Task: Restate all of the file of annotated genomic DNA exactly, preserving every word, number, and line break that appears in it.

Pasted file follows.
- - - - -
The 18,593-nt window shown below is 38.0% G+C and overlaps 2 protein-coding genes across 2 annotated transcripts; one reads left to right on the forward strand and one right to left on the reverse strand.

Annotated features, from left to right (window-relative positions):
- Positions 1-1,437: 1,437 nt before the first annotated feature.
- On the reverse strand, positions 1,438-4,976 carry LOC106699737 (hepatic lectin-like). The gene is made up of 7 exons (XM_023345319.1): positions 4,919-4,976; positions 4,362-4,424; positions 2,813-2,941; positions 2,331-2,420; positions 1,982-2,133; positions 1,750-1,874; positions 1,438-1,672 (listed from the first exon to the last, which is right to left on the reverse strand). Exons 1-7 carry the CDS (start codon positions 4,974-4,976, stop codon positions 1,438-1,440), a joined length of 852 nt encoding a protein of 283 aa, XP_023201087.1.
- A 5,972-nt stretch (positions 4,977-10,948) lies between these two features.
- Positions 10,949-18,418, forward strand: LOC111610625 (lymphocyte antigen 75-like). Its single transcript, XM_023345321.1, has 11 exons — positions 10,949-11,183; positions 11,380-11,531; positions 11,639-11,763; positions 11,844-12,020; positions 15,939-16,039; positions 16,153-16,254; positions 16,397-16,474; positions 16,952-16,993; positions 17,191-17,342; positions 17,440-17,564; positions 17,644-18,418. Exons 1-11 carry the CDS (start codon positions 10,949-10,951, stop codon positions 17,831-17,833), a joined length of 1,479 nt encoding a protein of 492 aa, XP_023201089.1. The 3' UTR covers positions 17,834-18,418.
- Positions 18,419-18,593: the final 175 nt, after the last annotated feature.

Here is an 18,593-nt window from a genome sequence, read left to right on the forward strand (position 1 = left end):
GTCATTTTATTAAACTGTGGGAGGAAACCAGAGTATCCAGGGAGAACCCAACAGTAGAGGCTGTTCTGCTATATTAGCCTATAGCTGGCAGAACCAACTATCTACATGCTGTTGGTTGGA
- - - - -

The 18,593-nt window shown below is 38.0% G+C and overlaps 2 protein-coding genes across 2 annotated transcripts; one reads left to right on the forward strand and one right to left on the reverse strand.

Annotated features, from left to right (window-relative positions):
- Positions 1-1,437: 1,437 nt before the first annotated feature.
- On the reverse strand, positions 1,438-4,976 carry LOC106699737 (hepatic lectin-like). The gene is made up of 7 exons (XM_023345319.1): positions 4,919-4,976; positions 4,362-4,424; positions 2,813-2,941; positions 2,331-2,420; positions 1,982-2,133; positions 1,750-1,874; positions 1,438-1,672 (listed from the first exon to the last, which is right to left on the reverse strand). Exons 1-7 carry the CDS (start codon positions 4,974-4,976, stop codon positions 1,438-1,440), a joined length of 852 nt encoding a protein of 283 aa, XP_023201087.1.
- A 5,972-nt stretch (positions 4,977-10,948) lies between these two features.
- Positions 10,949-18,418, forward strand: LOC111610625 (lymphocyte antigen 75-like). Its single transcript, XM_023345321.1, has 11 exons — positions 10,949-11,183; positions 11,380-11,531; positions 11,639-11,763; positions 11,844-12,020; positions 15,939-16,039; positions 16,153-16,254; positions 16,397-16,474; positions 16,952-16,993; positions 17,191-17,342; positions 17,440-17,564; positions 17,644-18,418. Exons 1-11 carry the CDS (start codon positions 10,949-10,951, stop codon positions 17,831-17,833), a joined length of 1,479 nt encoding a protein of 492 aa, XP_023201089.1. The 3' UTR covers positions 17,834-18,418.
- Positions 18,419-18,593: the final 175 nt, after the last annotated feature.

Here is an 18,593-nt window from a genome sequence, read left to right on the forward strand (position 1 = left end):
GTCATTTTATTAAACTGTGGGAGGAAACCAGAGTATCCAGGGAGAACCCAACAGTAGAGGCTGTTCTGCTATATTAGCCTATAGCTGGCAGAACCAACTATCTACATGCTGTTGGTTGGA